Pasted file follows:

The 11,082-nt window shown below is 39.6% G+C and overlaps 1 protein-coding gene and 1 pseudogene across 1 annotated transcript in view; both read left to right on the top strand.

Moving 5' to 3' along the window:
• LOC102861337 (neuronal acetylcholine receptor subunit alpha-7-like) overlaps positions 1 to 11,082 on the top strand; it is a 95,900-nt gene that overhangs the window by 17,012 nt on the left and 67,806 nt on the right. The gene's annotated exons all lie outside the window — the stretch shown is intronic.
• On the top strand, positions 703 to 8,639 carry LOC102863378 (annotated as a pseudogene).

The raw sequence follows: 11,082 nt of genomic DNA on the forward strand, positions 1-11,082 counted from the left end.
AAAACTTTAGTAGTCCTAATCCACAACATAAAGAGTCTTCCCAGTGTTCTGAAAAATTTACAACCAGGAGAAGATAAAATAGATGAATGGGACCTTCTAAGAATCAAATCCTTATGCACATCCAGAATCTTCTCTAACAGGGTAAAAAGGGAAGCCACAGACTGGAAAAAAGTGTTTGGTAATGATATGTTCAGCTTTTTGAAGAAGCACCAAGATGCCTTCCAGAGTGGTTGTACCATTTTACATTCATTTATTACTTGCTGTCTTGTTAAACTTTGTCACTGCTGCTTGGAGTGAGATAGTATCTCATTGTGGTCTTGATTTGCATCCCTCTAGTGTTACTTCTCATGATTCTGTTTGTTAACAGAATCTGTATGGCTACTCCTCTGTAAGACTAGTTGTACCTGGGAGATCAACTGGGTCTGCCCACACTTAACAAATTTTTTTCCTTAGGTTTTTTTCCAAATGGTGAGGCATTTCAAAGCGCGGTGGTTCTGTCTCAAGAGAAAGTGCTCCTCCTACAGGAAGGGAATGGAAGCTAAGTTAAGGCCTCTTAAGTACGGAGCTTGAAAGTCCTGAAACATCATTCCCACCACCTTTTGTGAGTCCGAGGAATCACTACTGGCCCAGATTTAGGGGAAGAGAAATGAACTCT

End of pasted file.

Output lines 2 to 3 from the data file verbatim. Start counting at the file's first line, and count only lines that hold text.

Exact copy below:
Moving 5' to 3' along the window:
• LOC102861337 (neuronal acetylcholine receptor subunit alpha-7-like) overlaps positions 1 to 11,082 on the top strand; it is a 95,900-nt gene that overhangs the window by 17,012 nt on the left and 67,806 nt on the right. The gene's annotated exons all lie outside the window — the stretch shown is intronic.